This week's book giveaway is in the OO, Patterns, UML and Refactoring forum. We're giving away four copies of Refactoring for Software Design Smells: Managing Technical Debt and have Girish Suryanarayana, Ganesh Samarthyam & Tushar Sharma on-line! See this thread for details.
I'm interested in comments on how to convert a site written largely in a scripting language (in this case, PHP) to Java/JSP in an incremental fashion. I'm not certain this is the perfect forum for the question, but I couldn't find a better one.
Given where we are in the development of the site, it's not clear to me that reimplementation of the deployed portion in Java would be immediately worthwhile - and even if it were, the client would not stand for it. So I'm interested in opinions on how we might gradually transition the site to Java related technologies. For example, what would be the issues surrounding putting up new sections of the site in Java, alongside existing PHP sections, and what about reimplementing pages in Java when significant changes are requested? Is an incremental approach to a port like this realistic at all?
Some problematic areas might include - passing a session id and the associated data from one "side" to another - running new software for the Java parts - an existing caching layer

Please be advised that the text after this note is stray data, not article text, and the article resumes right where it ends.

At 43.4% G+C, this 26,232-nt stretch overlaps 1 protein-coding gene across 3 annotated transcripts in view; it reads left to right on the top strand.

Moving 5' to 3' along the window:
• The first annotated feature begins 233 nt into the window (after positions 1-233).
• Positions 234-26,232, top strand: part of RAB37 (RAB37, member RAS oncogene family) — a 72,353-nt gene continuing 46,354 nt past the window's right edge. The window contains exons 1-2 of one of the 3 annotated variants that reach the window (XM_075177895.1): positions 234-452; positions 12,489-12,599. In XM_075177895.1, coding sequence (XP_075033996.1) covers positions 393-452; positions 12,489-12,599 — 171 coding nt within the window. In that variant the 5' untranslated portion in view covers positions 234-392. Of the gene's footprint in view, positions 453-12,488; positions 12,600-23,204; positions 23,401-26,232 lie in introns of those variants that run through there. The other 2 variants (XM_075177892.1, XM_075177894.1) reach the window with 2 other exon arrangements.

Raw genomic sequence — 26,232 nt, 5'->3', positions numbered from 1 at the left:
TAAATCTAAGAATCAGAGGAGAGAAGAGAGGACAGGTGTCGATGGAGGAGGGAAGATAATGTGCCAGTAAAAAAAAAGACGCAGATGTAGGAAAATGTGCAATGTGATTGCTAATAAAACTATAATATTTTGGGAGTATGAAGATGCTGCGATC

Right. I saw the thread on sharing sessions last week, and that had some useful ideas. It may not be easy, but I think it's doable.
New software, yes. In fact, it turns out the client is on Microsoft IIS, not Apache as I thought ... I don't suppose there is any JSP plugin for IIS? Still, the sysadmin is going ahead with at least installing Tomcat on a BSD server we have so we can play around some.
We don't have any caching other than whatever is implemented automatically by the database and the web server.
I'm more interested in process issues ... the rest of the team doesn't know Java, though some are interested in learning - involve everyone from the start, or allow split into a PHP team and a JSP team? And, can it be done a page at a time, or are bigger chunks more realistic? Has anyone done something like this and can they relate their experiences?